Outlines, Schematics, Sketches — Oh, My!

I can’t say that I’m a pure “pants-er”  — plotting as I go along “by the seat of my pants” — but I’m not a scrupulous outliner either. It’s not for lack of trying. I admire systematic authors with notes on bulletin boards, schematics, detailed timelines and colorful diagrams. I just can’t wrap my head around all those incredibly useful tools. In fact, each time I’ve tried one I discover that I’m spending more time working on the outline than I am on writing.

Still, I’m not spontaneously spinning out a complex mystery story with misleading red herrings and subtle clues to the truth. I have to do something to keep me from writing off the rails and off on crazy detours. My system, for lack of a better word, involves leaving myself notes about what has to happen later in the story, and, whenever possible, reminding myself where I’ve planted something related earlier in the manuscript.

This is not scientific or particularly organized and I know it. Especially when some of those notes or bits of dialog are handwritten in one notebook or another that never seems to migrate to my desk at the right time.

How do I manage to get it down on paper (drum roll), it’s magic! No, not magic, hard work and, most of all, a deep belief in multiple drafts! That’s when the decisions to move this earlier in the story or to take this out entirely or to trim or cut or shave the text, start rolling. Could I do that kind of organization earlier in the process? Maybe, but so far… nope!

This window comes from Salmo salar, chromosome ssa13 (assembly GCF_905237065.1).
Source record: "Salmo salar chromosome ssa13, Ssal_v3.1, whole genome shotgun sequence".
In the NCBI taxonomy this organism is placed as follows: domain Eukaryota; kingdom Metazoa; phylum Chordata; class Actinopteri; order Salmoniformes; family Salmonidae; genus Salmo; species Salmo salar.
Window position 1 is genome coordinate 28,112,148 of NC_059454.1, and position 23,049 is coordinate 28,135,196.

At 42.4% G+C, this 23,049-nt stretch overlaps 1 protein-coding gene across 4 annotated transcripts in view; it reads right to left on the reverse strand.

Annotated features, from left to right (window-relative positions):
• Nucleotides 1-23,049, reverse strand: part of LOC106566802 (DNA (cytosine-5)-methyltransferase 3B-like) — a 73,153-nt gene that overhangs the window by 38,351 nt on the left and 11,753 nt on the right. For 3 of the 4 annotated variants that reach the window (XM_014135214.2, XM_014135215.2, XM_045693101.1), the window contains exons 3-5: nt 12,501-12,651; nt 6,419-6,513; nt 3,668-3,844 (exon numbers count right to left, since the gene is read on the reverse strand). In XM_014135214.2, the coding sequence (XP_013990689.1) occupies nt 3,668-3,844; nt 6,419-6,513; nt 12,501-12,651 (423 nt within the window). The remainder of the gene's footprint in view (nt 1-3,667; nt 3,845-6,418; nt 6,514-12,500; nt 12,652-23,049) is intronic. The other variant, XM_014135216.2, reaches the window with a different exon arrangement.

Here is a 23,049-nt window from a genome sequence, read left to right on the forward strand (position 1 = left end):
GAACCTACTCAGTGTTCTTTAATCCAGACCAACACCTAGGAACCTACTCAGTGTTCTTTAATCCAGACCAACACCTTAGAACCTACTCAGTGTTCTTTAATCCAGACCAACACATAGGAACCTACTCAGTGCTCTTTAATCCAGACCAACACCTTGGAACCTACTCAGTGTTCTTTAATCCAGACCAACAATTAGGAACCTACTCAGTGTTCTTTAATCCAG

Outlines, schematics, sketches, timelines, diagrams — oh my. If you use them, please share your experiences. I’d love to learn from a more systematic storyteller.


  1. Ya, not a plotter in any sense of the word. The few times I have used an outline it has been to get my head straight after I have already written the story and something isn’t fitting right.

    This is why I love scrivener. I can use scrivener to break the story down into various scenes and then mix and match as I see fit.

    • Candy Korman

      I should probably check out Scrivener, but I’m not sure that breaking down the story is what I need. And I’m afraid that learning it will be another distraction from the eccentric process already in gear. Once or twice I’ve been told, “move this part to the top” OR “sneak this in later” by early readers. That was useful!

  2. I’m a back to front plotter, or maybe that should be a middle to front plotter. 🙁 At any rate, I start plotting only when my story/characters/world become too complicated for me to keep everything straight in my head. As I’m getting older I’m reaching that point a whole lot sooner. Then come the timelines, and files called ‘plot1, 2, 3’ etc and reams of notes, horrible sketches… and lots of angst.

    If you discover a good way of doing the plotting part please bottle and I’ll pre-order a dozen.

    • Candy Korman

      I doubt that there’s a truly angst-free approach. But if I discover it — I will share!
      (FYI, there is no way your sketches are as bad as mine….LOL)

  3. Well, I flew by the seat of my pants on Lost Girl Road, and now I’m cutting tons of bloat as I revise. Scrivener has proven worth its weight in gold for re-organizing material. I also know I will carefully plot things out for my next novel, whenever that happens… Scrivener is also great for that as well.

    • Candy Korman

      I guess I’d better check it out.
      Right now I’m traveling and giving myself a little space/time away from the novel-in-progress. I think travel is good for short stories and they, thankfully, don’t require an outline.
      Perhaps my next novel will be written in an organized fashion?